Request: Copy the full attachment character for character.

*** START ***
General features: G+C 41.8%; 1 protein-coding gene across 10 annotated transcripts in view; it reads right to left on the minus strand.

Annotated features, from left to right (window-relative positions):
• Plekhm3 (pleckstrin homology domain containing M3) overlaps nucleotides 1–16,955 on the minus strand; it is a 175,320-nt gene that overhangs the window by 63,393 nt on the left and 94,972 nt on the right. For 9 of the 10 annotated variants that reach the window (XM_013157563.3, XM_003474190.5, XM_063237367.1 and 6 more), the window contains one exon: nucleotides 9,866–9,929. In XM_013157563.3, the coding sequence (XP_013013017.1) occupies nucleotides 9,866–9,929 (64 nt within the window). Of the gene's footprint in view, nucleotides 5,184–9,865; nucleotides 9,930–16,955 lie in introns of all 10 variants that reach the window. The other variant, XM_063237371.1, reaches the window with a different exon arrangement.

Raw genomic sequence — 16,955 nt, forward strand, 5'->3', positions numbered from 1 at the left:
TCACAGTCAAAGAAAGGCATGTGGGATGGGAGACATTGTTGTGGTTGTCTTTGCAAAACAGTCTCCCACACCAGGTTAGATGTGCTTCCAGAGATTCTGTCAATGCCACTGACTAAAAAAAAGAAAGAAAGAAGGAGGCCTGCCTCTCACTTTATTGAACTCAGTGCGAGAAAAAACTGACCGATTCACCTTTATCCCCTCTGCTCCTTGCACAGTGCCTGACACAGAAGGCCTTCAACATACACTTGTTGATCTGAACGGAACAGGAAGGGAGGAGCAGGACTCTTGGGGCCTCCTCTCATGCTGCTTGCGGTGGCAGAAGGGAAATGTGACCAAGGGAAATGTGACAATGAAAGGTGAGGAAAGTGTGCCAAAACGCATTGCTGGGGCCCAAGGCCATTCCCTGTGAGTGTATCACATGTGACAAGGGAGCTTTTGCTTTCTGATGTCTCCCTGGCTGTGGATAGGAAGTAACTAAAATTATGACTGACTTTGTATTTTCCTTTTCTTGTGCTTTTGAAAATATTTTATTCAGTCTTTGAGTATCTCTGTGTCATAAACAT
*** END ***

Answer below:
General features: G+C 41.8%; 1 protein-coding gene across 10 annotated transcripts in view; it reads right to left on the minus strand.

Annotated features, from left to right (window-relative positions):
• Plekhm3 (pleckstrin homology domain containing M3) overlaps nucleotides 1–16,955 on the minus strand; it is a 175,320-nt gene that overhangs the window by 63,393 nt on the left and 94,972 nt on the right. For 9 of the 10 annotated variants that reach the window (XM_013157563.3, XM_003474190.5, XM_063237367.1 and 6 more), the window contains one exon: nucleotides 9,866–9,929. In XM_013157563.3, the coding sequence (XP_013013017.1) occupies nucleotides 9,866–9,929 (64 nt within the window). Of the gene's footprint in view, nucleotides 5,184–9,865; nucleotides 9,930–16,955 lie in introns of all 10 variants that reach the window. The other variant, XM_063237371.1, reaches the window with a different exon arrangement.

Raw genomic sequence — 16,955 nt, forward strand, 5'->3', positions numbered from 1 at the left:
TCACAGTCAAAGAAAGGCATGTGGGATGGGAGACATTGTTGTGGTTGTCTTTGCAAAACAGTCTCCCACACCAGGTTAGATGTGCTTCCAGAGATTCTGTCAATGCCACTGACTAAAAAAAAGAAAGAAAGAAGGAGGCCTGCCTCTCACTTTATTGAACTCAGTGCGAGAAAAAACTGACCGATTCACCTTTATCCCCTCTGCTCCTTGCACAGTGCCTGACACAGAAGGCCTTCAACATACACTTGTTGATCTGAACGGAACAGGAAGGGAGGAGCAGGACTCTTGGGGCCTCCTCTCATGCTGCTTGCGGTGGCAGAAGGGAAATGTGACCAAGGGAAATGTGACAATGAAAGGTGAGGAAAGTGTGCCAAAACGCATTGCTGGGGCCCAAGGCCATTCCCTGTGAGTGTATCACATGTGACAAGGGAGCTTTTGCTTTCTGATGTCTCCCTGGCTGTGGATAGGAAGTAACTAAAATTATGACTGACTTTGTATTTTCCTTTTCTTGTGCTTTTGAAAATATTTTATTCAGTCTTTGAGTATCTCTGTGTCATAAACAT